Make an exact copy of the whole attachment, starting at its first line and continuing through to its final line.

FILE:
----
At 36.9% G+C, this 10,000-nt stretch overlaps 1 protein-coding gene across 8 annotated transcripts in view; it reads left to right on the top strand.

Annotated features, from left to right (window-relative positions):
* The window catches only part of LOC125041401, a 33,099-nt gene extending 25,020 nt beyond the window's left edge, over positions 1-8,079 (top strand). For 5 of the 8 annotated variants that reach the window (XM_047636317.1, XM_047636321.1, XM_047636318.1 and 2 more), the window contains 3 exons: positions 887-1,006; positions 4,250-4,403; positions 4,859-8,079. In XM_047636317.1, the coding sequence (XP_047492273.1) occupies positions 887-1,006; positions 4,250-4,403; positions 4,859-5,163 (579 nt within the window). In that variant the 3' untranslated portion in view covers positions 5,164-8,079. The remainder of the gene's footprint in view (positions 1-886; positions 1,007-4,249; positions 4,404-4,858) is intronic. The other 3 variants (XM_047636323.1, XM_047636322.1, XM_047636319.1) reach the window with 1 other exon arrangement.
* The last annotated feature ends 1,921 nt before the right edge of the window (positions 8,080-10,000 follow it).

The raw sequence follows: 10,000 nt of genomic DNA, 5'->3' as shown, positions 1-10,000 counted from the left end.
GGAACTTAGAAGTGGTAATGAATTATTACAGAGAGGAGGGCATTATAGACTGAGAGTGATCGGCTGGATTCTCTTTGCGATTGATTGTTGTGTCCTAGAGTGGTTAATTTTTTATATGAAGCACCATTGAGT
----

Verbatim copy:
At 36.9% G+C, this 10,000-nt stretch overlaps 1 protein-coding gene across 8 annotated transcripts in view; it reads left to right on the top strand.

Annotated features, from left to right (window-relative positions):
* The window catches only part of LOC125041401, a 33,099-nt gene extending 25,020 nt beyond the window's left edge, over positions 1-8,079 (top strand). For 5 of the 8 annotated variants that reach the window (XM_047636317.1, XM_047636321.1, XM_047636318.1 and 2 more), the window contains 3 exons: positions 887-1,006; positions 4,250-4,403; positions 4,859-8,079. In XM_047636317.1, the coding sequence (XP_047492273.1) occupies positions 887-1,006; positions 4,250-4,403; positions 4,859-5,163 (579 nt within the window). In that variant the 3' untranslated portion in view covers positions 5,164-8,079. The remainder of the gene's footprint in view (positions 1-886; positions 1,007-4,249; positions 4,404-4,858) is intronic. The other 3 variants (XM_047636323.1, XM_047636322.1, XM_047636319.1) reach the window with 1 other exon arrangement.
* The last annotated feature ends 1,921 nt before the right edge of the window (positions 8,080-10,000 follow it).

The raw sequence follows: 10,000 nt of genomic DNA, 5'->3' as shown, positions 1-10,000 counted from the left end.
GGAACTTAGAAGTGGTAATGAATTATTACAGAGAGGAGGGCATTATAGACTGAGAGTGATCGGCTGGATTCTCTTTGCGATTGATTGTTGTGTCCTAGAGTGGTTAATTTTTTATATGAAGCACCATTGAGT